An unpaid internship at an environmental law firm would like fine on the resume. It would be helpful. But if it's just clerical work? Pheh, you're wasting your time. Volunteer with the local chapter of the Sierra Club or NRDC or some local brownfields group. Do something that will let you get your hands dirty and force you to work on the nitty grit of some cause. Make a difference. It will look a lot better on your resume. You'll learn more. You may even learn more about the law, depending on what issue you get involved with. Plus, you'll make the world a better place in the process.
posted by alms at 7:43 PM on January 28, 2008


I would amplify the end of moxiedoll's comment: this looks like a bad deal if you're just interested in this job because the practice is in "environmental law." On the other hand, though, if you know that you're specifically interested in the particular kinds of cases the group takes, and it's a specialized practice area where only a few pioneers are working, than the initial, unpaid position starts to look more attractive.
posted by grobstein at 7:49 PM on January 28, 2008


I used to be on my law school's admissions committee, and based on that experience, I can't see this internship as being a positive to help you get into law school. Admittedly, I'm old enough that the whole notion of unpaid internships sounds like a vague ripoff to me, so maybe it's me who's out of date. But I agree with the other posters that there certainly isn't enough apparent benefit to make the exercise worthwhile. And I have also seen lots of law students get stuck in gofer and filing jobs that just never seem to grow into anything more interesting. Further, until you finish your first year of law school, you won't know the first thing about legal research, unless you've learned it somewhere like paralegal school. Legal research is, as we say in the profession, sui generis.

And candidly, for an unpaid internship, I see your chances of getting employer-provided medical benefits as about zero.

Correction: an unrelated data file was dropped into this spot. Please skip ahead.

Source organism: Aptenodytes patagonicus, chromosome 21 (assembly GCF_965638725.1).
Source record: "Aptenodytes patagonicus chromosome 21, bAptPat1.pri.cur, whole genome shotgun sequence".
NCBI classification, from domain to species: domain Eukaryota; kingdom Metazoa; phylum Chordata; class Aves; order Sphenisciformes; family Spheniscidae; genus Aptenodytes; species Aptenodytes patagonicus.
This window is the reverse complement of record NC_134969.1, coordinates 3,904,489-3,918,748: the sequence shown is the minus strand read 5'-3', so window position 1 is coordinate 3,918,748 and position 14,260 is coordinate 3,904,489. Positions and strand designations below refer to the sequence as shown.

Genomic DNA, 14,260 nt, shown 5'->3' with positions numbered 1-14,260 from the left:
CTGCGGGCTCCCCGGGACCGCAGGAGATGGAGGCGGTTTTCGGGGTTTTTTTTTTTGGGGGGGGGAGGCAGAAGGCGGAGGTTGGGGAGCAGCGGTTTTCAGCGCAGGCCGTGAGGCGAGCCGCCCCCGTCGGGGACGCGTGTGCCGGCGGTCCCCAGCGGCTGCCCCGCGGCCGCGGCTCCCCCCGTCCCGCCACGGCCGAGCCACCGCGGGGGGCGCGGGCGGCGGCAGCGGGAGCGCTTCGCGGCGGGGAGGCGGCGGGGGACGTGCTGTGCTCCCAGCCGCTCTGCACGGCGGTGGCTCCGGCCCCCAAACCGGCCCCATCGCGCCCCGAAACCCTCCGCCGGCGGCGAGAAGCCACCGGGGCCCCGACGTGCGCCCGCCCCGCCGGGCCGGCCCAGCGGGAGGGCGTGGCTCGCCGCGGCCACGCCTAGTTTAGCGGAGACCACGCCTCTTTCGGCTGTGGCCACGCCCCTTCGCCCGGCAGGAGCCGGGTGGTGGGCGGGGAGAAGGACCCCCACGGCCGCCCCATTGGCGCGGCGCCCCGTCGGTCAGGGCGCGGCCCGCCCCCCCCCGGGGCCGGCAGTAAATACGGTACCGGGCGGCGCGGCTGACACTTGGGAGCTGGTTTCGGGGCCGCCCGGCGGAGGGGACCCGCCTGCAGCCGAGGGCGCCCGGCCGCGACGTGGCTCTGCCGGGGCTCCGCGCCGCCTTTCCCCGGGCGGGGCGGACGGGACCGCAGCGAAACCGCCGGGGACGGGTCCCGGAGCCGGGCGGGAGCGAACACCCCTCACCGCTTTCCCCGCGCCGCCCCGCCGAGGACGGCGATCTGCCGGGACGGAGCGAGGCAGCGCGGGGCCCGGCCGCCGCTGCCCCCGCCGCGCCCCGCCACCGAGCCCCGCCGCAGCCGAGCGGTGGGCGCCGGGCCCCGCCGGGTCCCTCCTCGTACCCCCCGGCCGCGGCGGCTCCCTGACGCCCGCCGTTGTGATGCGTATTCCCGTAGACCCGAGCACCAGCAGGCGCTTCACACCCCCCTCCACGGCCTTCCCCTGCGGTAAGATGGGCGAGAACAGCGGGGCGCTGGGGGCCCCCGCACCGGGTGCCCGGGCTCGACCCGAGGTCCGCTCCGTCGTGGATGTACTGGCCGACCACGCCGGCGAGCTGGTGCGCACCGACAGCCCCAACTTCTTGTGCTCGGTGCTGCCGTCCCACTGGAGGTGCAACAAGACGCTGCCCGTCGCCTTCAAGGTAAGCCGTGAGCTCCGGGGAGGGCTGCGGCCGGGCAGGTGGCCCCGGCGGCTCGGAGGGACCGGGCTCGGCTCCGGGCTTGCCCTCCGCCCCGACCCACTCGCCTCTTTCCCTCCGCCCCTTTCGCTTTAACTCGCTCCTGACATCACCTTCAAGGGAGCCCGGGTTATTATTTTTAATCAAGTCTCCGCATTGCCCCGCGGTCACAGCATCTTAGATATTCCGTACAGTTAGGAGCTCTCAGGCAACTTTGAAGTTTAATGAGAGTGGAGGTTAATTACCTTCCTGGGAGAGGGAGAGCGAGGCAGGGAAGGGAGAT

posted by missouri_lawyer at 7:59 PM on January 28, 2008


They won't even pay you like $10 an hour? When you have an internship in law school you generally do it for two reasons. 1) you get credit and 2) they have to give you legally substantive work. Also it's only for a semester and part time. So you get in, you get experience, you get it on your resume, and then you get out.

If I were you I would not work more than 10 hours a week for free. You don't have to specify between part time and full time on your resume and there is no reason for you to kill yourself for free. I also wouldn't be willing to be a secretary for free. If its for free you should be doing legal work of some kind so you are actually learning more than how to use the photocopier. But really you should be getting paid something. You should be able to get a job as an assistant or a secretary as a law firm somewhere and you'll get paid a lot better and chances are if you play your cards right (as in take initiative and take on extra work) you'll get as much experience if not more.

Unfortunately, unpaid internships have become all the rage lately and lot of young people are getting totally ripped off while universities charge them for credit they don't have to provide anything for and employers get free labor. They do have their place, but this isn't a life altering opportunity. This will help you a little later in your career, but not a ton and I'm guessing if you try you can get something similar but paid. And by the way employers and schools are far more impressed by paid jobs than unpaid internships (I mean who wouldn't take on a free employee?).
posted by whoaali at 8:25 PM on January 28, 2008


If your biggest goal right now is getting into law school, focus on the LSAT. A high score on the LSAT will open way, way more doors for you that where you worked...or even whether or not you've actually set foot inside a law firm.